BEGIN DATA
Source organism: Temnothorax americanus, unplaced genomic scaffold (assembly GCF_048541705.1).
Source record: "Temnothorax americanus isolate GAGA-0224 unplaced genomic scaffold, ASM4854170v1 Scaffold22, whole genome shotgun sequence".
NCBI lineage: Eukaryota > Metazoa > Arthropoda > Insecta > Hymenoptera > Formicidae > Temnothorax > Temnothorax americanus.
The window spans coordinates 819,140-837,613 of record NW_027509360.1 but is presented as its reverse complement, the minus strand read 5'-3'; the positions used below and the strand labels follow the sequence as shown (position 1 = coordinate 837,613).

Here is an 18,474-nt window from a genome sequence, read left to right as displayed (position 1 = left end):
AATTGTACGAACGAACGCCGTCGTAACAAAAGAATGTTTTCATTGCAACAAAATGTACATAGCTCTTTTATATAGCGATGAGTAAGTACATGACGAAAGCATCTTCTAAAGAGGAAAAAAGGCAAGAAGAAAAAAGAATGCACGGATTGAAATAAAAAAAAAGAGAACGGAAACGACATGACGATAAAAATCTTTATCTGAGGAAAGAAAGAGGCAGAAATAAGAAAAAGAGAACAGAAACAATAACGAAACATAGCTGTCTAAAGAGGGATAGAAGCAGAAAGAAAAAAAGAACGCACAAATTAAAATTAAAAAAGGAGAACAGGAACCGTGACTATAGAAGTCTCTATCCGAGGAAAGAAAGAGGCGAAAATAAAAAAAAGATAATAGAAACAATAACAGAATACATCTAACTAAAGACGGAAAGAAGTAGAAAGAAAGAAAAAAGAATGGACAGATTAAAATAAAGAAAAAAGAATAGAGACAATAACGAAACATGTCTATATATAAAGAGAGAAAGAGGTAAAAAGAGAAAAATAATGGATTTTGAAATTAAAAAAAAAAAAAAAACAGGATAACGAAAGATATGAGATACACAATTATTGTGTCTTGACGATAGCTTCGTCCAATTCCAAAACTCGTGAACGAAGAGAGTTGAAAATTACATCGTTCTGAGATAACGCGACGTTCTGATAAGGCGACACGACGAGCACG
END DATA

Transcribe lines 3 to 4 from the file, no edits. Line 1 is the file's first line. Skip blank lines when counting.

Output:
NCBI lineage: Eukaryota > Metazoa > Arthropoda > Insecta > Hymenoptera > Formicidae > Temnothorax > Temnothorax americanus.
The window spans coordinates 819,140-837,613 of record NW_027509360.1 but is presented as its reverse complement, the minus strand read 5'-3'; the positions used below and the strand labels follow the sequence as shown (position 1 = coordinate 837,613).